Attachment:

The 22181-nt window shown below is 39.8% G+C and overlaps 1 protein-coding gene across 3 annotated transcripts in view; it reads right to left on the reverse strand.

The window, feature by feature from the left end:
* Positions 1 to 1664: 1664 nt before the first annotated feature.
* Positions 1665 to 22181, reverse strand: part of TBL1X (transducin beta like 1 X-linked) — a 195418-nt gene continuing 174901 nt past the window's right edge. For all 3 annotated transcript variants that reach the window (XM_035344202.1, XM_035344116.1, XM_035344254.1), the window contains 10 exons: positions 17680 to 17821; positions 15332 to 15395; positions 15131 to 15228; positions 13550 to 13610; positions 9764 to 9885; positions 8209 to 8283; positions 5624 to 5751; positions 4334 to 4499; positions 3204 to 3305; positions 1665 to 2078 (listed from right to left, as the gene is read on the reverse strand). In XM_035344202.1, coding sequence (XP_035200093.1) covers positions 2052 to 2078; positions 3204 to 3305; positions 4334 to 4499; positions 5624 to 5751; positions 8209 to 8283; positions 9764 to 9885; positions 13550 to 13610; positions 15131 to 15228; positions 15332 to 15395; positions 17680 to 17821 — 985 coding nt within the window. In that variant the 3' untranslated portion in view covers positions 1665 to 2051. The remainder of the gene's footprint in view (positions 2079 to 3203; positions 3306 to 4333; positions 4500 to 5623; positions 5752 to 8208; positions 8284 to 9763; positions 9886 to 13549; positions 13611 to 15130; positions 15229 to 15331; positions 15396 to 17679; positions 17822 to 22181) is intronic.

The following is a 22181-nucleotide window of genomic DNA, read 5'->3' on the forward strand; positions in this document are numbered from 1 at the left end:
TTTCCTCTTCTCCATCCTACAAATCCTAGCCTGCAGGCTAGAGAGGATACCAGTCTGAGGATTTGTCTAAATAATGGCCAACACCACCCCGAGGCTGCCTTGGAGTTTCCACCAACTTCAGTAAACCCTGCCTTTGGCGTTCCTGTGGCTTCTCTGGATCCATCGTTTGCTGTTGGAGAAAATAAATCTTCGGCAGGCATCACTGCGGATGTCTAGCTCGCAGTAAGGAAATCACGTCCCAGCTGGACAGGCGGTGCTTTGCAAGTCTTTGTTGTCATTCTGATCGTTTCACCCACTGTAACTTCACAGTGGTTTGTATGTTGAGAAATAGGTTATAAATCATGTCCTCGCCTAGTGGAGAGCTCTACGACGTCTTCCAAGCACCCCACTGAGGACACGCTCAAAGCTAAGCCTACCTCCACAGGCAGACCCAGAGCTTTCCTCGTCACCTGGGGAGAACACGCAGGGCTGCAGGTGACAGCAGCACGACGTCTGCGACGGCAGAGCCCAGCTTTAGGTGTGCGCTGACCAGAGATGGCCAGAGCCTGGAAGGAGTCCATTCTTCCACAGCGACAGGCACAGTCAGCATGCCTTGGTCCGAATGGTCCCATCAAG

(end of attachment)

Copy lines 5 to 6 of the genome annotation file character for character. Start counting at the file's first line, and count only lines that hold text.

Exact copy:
The following is a 22181-nucleotide window of genomic DNA, read 5'->3' on the forward strand; positions in this document are numbered from 1 at the left end:
TTTCCTCTTCTCCATCCTACAAATCCTAGCCTGCAGGCTAGAGAGGATACCAGTCTGAGGATTTGTCTAAATAATGGCCAACACCACCCCGAGGCTGCCTTGGAGTTTCCACCAACTTCAGTAAACCCTGCCTTTGGCGTTCCTGTGGCTTCTCTGGATCCATCGTTTGCTGTTGGAGAAAATAAATCTTCGGCAGGCATCACTGCGGATGTCTAGCTCGCAGTAAGGAAATCACGTCCCAGCTGGACAGGCGGTGCTTTGCAAGTCTTTGTTGTCATTCTGATCGTTTCACCCACTGTAACTTCACAGTGGTTTGTATGTTGAGAAATAGGTTATAAATCATGTCCTCGCCTAGTGGAGAGCTCTACGACGTCTTCCAAGCACCCCACTGAGGACACGCTCAAAGCTAAGCCTACCTCCACAGGCAGACCCAGAGCTTTCCTCGTCACCTGGGGAGAACACGCAGGGCTGCAGGTGACAGCAGCACGACGTCTGCGACGGCAGAGCCCAGCTTTAGGTGTGCGCTGACCAGAGATGGCCAGAGCCTGGAAGGAGTCCATTCTTCCACAGCGACAGGCACAGTCAGCATGCCTTGGTCCGAATGGTCCCATCAAG